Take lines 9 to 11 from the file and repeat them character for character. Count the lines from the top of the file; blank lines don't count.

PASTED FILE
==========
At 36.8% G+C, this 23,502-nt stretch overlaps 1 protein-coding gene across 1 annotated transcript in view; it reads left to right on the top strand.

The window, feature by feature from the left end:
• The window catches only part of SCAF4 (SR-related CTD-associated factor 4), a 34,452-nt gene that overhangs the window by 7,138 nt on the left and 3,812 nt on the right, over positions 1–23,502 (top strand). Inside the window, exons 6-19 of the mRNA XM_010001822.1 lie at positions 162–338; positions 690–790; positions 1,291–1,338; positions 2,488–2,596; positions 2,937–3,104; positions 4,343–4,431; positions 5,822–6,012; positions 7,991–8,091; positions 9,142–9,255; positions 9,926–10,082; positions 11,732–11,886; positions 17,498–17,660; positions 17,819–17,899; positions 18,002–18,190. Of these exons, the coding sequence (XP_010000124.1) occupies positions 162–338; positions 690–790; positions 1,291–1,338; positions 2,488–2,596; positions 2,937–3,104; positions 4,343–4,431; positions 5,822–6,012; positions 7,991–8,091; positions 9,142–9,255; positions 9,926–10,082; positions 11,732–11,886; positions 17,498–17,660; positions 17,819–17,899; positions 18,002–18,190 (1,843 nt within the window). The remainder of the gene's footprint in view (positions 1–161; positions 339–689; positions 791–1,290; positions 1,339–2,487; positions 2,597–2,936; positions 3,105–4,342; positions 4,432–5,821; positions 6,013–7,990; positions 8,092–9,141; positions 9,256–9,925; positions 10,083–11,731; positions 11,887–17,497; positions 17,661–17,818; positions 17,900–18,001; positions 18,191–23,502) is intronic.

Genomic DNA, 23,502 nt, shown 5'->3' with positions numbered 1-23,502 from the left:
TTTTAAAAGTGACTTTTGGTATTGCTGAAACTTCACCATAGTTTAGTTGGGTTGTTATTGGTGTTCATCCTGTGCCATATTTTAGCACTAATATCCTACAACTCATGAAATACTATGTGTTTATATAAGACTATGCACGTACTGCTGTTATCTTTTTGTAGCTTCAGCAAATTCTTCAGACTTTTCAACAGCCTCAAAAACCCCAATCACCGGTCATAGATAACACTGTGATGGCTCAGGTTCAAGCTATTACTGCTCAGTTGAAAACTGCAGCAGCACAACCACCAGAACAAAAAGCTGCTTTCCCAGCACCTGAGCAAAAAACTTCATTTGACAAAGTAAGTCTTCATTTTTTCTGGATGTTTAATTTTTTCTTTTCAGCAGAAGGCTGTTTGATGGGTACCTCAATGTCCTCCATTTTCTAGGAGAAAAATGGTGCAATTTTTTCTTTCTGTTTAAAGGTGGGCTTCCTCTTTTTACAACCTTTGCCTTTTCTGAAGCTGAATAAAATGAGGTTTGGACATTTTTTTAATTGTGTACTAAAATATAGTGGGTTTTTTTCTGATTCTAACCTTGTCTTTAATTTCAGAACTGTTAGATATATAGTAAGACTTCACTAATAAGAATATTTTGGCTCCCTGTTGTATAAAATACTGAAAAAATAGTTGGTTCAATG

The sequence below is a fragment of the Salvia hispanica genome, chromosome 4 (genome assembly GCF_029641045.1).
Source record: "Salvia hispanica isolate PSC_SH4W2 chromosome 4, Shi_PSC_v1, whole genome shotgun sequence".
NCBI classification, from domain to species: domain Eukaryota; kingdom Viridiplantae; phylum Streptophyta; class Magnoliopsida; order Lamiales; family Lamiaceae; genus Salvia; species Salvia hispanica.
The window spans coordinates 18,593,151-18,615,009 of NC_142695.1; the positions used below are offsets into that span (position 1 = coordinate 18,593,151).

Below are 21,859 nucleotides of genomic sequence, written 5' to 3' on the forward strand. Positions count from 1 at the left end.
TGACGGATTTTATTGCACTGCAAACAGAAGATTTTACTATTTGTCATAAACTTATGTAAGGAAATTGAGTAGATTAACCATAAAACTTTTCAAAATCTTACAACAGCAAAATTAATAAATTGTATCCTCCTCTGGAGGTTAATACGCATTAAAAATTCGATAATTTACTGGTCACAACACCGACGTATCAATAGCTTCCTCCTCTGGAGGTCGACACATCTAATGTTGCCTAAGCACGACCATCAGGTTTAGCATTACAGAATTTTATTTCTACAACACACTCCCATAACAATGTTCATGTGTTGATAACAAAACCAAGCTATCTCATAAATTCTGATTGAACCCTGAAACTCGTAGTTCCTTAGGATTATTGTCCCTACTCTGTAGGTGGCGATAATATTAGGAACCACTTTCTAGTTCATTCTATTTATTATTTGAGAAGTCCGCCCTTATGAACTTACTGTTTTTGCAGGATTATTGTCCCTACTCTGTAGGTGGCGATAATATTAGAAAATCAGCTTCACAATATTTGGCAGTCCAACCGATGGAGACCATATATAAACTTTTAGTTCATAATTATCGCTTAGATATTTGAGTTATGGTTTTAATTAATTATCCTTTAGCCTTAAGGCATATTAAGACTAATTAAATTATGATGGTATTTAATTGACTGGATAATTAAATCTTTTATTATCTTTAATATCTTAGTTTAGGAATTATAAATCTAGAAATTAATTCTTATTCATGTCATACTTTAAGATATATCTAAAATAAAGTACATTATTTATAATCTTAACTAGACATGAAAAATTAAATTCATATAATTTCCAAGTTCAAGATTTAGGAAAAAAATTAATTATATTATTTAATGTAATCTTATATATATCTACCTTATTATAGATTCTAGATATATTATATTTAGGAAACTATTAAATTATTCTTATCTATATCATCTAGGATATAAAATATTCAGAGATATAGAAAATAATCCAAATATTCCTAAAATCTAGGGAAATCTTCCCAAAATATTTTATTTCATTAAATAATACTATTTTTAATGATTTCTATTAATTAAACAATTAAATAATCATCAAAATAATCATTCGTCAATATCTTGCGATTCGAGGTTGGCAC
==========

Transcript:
The window spans coordinates 18,593,151-18,615,009 of NC_142695.1; the positions used below are offsets into that span (position 1 = coordinate 18,593,151).

Below are 21,859 nucleotides of genomic sequence, written 5' to 3' on the forward strand. Positions count from 1 at the left end.
TGACGGATTTTATTGCACTGCAAACAGAAGATTTTACTATTTGTCATAAACTTATGTAAGGAAATTGAGTAGATTAACCATAAAACTTTTCAAAATCTTACAACAGCAAAATTAATAAATTGTATCCTCCTCTGGAGGTTAATACGCATTAAAAATTCGATAATTTACTGGTCACAACACCGACGTATCAATAGCTTCCTCCTCTGGAGGTCGACACATCTAATGTTGCCTAAGCACGACCATCAGGTTTAGCATTACAGAATTTTATTTCTACAACACACTCCCATAACAATGTTCATGTGTTGATAACAAAACCAAGCTATCTCATAAATTCTGATTGAACCCTGAAACTCGTAGTTCCTTAGGATTATTGTCCCTACTCTGTAGGTGGCGATAATATTAGGAACCACTTTCTAGTTCATTCTATTTATTATTTGAGAAGTCCGCCCTTATGAACTTACTGTTTTTGCAGGATTATTGTCCCTACTCTGTAGGTGGCGATAATATTAGAAAATCAGCTTCACAATATTTGGCAGTCCAACCGATGGAGACCATATATAAACTTTTAGTTCATAATTATCGCTTAGATATTTGAGTTATGGTTTTAATTAATTATCCTTTAGCCTTAAGGCATATTAAGACTAATTAAATTATGATGGTATTTAATTGACTGGATAATTAAATCTTTTATTATCTTTAATATCTTAGTTTAGGAATTATAAATCTAGAAATTAATTCTTATTCATGTCATACTTTAAGATATATCTAAAATAAAGTACATTATTTATAATCTTAACTAGACATGAAAAATTAAATTCATATAATTTCCAAGTTCAAGATTTAGGAAAAAAATTAATTATATTATTTAATGTAATCTTATATATATCTACCTTATTATAGATTCTAGATATATTATATTTAGGAAACTATTAAATTATTCTTATCTATATCATCTAGGATATAAAATATTCAGAGATATAGAAAATAATCCAAATATTCCTAAAATCTAGGGAAATCTTCCCAAAATATTTTATTTCATTAAATAATACTATTTTTAATGATTTCTATTAATTAAACAATTAAATAATCATCAAAATAATCATTCGTCAATATCTTGCGATTCGAGGTTGGCAC